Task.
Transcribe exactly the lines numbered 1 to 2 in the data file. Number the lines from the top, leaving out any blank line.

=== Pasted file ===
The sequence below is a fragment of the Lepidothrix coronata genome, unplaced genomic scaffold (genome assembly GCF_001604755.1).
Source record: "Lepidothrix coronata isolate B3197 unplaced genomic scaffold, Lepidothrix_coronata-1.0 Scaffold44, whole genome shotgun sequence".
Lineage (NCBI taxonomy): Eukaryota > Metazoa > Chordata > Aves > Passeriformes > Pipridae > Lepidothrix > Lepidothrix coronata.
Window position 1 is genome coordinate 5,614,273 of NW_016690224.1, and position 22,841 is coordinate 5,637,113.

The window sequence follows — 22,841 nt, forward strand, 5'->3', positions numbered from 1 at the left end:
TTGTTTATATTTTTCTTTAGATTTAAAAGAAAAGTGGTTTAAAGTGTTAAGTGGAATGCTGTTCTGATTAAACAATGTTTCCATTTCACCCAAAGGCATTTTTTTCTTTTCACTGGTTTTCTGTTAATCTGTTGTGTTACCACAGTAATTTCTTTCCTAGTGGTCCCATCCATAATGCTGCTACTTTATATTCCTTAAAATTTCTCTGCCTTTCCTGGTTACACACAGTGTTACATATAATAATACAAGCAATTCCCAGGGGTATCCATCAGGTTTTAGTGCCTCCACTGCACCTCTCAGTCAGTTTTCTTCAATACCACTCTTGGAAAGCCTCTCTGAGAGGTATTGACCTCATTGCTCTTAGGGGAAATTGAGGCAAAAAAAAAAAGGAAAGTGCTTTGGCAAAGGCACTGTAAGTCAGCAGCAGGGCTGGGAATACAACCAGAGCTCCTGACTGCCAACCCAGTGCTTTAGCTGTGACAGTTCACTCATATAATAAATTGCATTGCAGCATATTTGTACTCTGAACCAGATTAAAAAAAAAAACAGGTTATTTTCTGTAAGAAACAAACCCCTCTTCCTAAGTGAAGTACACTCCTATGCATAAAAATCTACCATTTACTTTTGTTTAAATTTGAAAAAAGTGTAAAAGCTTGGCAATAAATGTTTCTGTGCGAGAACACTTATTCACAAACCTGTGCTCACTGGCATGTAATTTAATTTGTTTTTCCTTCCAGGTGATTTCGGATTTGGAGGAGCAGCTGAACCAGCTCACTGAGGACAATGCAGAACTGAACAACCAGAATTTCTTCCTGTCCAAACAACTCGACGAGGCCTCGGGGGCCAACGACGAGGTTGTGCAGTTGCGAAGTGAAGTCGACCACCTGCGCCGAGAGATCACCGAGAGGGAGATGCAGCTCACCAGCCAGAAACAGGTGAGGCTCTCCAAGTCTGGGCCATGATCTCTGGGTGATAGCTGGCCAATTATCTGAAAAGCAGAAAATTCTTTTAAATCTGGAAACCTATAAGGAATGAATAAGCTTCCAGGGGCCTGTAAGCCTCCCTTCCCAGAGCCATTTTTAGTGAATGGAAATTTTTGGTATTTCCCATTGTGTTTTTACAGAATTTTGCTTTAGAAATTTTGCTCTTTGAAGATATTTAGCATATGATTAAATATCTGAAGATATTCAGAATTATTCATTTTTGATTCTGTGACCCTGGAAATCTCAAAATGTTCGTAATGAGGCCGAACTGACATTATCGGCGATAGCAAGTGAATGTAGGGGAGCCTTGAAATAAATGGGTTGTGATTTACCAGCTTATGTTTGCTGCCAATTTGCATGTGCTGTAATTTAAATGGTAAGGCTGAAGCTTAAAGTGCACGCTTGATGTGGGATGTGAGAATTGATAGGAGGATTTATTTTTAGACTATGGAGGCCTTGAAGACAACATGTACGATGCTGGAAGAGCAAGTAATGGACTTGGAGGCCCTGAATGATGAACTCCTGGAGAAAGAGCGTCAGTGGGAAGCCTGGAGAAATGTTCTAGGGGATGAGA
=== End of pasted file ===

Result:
The sequence below is a fragment of the Lepidothrix coronata genome, unplaced genomic scaffold (genome assembly GCF_001604755.1).
Source record: "Lepidothrix coronata isolate B3197 unplaced genomic scaffold, Lepidothrix_coronata-1.0 Scaffold44, whole genome shotgun sequence".